As expected, bombshell hacks were revealed one after another in 2017. From the devastating Equifax breach to the dozens of ransomware campaigns, these cyber-attacks highlight the increased vulnerability of our personal information.
Let’s highlight the some of the biggest security incidents of 2017, starting with the notorious Equifax breach.
The Equifax hack is one of the largest breaches of consumer private financial data in history, with details leaked on over 145 million consumers and access to the credit card details on 209,000 consumers. Hackers were able to exploit a security vulnerability at Equifax two months after an industry group discovered the coding flaw and offered a solution for it. The CSO and CIO of Equifax announced their retirements following the breach, many believing they were forced as a result of ignoring the vital security patch 2 months prior to the attack.
Back in August Yahoo admitted that every single Yahoo account, 3 billion in total, were affected by the 2013 data breach. It was originally believed that 1 billion accounts were hacked, but further investigation concluded differently.
Leaked Government Tools
A hacking group called the Shadow Brokers leaked a slew of hacking tools widely believed to belong to the NSA. These tools include exploits like Eternal Blue, an exploit of Microsoft Windows that attacks SMB file sharing services. These tools were subsequently used in some of this year’s biggest cyber-attacks, including the WannaCry ransomware attack.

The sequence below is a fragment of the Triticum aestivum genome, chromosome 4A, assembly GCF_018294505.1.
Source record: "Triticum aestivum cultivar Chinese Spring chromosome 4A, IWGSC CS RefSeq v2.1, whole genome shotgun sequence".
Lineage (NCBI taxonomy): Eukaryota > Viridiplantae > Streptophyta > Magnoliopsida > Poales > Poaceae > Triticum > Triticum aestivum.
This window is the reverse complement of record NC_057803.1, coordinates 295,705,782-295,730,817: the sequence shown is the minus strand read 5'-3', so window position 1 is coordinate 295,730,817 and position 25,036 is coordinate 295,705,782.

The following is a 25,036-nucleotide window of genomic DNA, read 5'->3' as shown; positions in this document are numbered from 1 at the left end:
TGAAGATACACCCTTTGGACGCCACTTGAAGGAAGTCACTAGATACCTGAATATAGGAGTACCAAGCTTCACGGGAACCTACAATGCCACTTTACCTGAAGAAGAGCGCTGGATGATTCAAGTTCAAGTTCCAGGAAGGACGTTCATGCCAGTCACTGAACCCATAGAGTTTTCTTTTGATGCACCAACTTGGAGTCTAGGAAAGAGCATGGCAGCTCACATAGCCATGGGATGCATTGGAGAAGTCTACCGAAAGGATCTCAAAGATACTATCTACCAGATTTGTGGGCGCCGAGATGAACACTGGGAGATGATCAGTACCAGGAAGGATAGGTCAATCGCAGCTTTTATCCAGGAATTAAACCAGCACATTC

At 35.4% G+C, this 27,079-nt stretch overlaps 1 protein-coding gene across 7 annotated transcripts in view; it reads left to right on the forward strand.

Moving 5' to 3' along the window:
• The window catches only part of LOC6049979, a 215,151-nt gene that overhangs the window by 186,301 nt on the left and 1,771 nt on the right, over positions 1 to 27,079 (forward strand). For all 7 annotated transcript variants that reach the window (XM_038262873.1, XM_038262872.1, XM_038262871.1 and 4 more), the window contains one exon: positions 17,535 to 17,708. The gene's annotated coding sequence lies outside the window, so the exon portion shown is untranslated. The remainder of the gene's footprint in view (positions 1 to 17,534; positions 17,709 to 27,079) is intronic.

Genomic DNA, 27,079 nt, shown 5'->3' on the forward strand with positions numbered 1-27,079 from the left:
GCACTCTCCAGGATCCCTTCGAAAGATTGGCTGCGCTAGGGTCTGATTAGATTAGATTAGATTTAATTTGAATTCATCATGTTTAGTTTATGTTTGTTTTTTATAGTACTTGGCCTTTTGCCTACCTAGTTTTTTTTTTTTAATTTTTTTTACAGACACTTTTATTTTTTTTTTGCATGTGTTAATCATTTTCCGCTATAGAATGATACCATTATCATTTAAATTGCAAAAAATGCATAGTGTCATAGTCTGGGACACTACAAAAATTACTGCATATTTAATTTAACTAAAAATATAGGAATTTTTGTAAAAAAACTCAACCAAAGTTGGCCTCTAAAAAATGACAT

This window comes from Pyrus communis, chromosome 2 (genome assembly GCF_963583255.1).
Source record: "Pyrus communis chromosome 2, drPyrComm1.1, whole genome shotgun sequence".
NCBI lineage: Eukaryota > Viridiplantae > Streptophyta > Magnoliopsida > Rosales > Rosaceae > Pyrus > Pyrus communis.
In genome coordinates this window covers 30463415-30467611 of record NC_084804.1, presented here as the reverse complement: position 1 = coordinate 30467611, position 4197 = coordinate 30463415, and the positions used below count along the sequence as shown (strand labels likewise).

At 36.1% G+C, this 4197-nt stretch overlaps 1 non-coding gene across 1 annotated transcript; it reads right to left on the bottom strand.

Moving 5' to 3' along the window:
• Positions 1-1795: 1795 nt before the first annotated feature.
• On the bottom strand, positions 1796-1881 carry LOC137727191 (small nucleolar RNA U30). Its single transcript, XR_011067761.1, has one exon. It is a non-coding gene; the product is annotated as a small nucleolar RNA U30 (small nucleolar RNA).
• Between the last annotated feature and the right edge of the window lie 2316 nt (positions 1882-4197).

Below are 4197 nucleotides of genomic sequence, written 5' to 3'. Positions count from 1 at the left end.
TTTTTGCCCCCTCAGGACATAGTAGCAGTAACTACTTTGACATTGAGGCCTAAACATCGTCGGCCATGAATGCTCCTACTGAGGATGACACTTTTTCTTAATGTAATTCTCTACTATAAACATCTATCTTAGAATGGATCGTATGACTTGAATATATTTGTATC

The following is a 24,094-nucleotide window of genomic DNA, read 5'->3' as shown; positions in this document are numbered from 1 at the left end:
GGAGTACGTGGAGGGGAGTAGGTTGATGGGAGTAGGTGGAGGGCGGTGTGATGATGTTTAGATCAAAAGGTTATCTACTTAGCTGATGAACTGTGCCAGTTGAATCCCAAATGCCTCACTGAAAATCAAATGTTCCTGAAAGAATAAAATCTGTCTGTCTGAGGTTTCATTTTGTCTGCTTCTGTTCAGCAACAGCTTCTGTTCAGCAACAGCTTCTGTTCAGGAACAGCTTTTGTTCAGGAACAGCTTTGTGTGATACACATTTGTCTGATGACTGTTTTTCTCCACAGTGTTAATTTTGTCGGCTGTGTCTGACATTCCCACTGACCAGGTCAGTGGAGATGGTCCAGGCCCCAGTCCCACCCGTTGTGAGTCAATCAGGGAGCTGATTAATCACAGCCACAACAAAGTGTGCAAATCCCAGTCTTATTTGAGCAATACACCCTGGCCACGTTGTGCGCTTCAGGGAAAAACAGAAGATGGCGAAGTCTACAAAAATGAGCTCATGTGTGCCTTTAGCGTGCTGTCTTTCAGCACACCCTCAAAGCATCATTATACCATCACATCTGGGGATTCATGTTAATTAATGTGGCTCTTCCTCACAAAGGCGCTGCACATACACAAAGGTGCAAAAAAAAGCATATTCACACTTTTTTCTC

The notorious WannaCry attack infected over 300,000 machines in more than 150 countries. This attack was made possible by a flaw in Microsoft Windows, which was originally discovered by the NSA and then used to build a hacking tool for its own use. The US just recently publicly announced that the attack was carried out by North Korea, but North Korea has admittedly denied responsibility for the attack.
The NotPetya malware outbreak impacted tens of thousands of individuals across over 65 different countries, targeting huge organizations like Ukraine’s central bank, WPP, DLA Piper, and Maersk. It was originally believed that NotPetya was a piece of ransomware, but with closer analysis, researchers were able to conclude that NotPetya was actually a wiper. The attack cost FedEx over $300 million in losses, with its subsidiary, TNT, left to suspend business.
In 2016, hackers stole data on 57 million Uber customers and Uber ended up paying the hackers $100,000 in hush money to cover it up. The breach was finally made public in November and the reaction has been intense. Jail time for concealing a data breach has been proposed by US Senate Democrats under the Data Security and Breach Notification Act and consumers have looked to other ride-hailing services that will better protect their information and know how to admit when they are wrong.
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